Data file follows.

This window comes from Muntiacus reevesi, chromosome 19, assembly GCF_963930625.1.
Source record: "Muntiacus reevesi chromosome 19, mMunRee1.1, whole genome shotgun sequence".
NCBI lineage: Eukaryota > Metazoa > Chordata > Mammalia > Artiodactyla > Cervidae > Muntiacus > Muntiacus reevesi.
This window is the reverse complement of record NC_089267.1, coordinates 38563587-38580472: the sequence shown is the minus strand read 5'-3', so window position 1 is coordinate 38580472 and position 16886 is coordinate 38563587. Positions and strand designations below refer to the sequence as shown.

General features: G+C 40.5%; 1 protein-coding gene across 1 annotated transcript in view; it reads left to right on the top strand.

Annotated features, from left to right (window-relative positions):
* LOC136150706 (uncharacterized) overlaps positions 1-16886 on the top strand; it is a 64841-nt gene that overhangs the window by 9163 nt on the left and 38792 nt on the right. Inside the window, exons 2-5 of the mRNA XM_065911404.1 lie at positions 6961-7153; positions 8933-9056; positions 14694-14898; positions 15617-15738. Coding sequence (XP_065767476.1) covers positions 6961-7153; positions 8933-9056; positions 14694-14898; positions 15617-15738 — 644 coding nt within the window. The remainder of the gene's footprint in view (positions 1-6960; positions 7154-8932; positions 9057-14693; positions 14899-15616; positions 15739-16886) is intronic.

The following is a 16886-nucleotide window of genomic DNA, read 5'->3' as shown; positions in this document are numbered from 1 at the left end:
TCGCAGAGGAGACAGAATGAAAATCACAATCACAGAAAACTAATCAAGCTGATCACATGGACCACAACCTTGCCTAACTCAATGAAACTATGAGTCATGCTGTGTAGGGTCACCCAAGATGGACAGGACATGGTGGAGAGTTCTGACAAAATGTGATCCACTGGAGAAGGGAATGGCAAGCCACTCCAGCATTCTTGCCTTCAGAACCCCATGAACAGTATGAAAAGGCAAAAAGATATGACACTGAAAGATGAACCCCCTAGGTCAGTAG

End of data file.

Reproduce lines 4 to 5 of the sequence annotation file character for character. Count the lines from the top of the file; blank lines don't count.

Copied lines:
This window is the reverse complement of record NC_089267.1, coordinates 38563587-38580472: the sequence shown is the minus strand read 5'-3', so window position 1 is coordinate 38580472 and position 16886 is coordinate 38563587. Positions and strand designations below refer to the sequence as shown.

General features: G+C 40.5%; 1 protein-coding gene across 1 annotated transcript in view; it reads left to right on the top strand.